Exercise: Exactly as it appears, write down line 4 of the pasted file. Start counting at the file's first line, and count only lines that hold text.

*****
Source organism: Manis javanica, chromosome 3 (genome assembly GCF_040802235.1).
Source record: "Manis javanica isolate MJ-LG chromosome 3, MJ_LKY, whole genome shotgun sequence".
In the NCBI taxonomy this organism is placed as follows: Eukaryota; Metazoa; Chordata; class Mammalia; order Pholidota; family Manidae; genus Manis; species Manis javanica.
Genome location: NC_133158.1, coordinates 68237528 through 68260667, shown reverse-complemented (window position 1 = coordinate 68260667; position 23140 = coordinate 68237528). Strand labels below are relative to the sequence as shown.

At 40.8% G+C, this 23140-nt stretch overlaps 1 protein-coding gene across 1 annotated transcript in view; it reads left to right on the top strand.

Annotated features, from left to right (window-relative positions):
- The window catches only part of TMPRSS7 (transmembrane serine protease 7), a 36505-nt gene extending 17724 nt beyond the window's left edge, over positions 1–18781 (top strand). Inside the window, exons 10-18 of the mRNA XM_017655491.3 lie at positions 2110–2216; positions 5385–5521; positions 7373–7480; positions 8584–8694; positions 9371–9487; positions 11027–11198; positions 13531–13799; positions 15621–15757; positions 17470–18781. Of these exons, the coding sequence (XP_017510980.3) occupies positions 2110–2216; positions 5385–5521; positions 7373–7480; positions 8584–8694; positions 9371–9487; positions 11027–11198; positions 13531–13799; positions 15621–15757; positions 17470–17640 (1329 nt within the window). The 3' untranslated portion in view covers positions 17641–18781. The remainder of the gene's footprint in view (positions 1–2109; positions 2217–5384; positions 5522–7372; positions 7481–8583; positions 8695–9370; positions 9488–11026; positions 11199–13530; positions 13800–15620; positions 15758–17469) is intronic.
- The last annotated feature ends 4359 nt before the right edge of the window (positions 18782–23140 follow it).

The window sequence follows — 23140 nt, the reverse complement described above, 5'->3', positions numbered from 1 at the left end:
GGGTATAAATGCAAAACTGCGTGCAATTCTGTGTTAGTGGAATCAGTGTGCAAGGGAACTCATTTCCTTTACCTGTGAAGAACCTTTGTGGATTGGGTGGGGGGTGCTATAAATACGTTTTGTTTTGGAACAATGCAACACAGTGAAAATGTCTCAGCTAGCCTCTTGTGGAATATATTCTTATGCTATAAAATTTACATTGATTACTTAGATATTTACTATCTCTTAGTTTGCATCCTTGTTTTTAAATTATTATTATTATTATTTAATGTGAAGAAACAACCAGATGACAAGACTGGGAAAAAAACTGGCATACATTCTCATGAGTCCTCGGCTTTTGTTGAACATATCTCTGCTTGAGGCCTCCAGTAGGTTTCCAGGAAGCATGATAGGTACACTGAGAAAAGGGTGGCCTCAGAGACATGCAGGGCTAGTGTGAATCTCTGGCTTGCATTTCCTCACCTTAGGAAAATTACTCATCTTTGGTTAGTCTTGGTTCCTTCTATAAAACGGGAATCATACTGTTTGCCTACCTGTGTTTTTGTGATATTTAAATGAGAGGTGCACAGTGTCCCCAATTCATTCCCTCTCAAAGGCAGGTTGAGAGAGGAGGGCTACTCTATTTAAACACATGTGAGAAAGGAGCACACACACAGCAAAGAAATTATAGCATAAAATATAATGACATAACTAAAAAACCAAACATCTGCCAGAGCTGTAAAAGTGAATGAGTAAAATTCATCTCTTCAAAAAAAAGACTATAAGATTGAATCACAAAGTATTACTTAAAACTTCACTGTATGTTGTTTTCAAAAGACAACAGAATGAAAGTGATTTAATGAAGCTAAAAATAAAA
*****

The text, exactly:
Genome location: NC_133158.1, coordinates 68237528 through 68260667, shown reverse-complemented (window position 1 = coordinate 68260667; position 23140 = coordinate 68237528). Strand labels below are relative to the sequence as shown.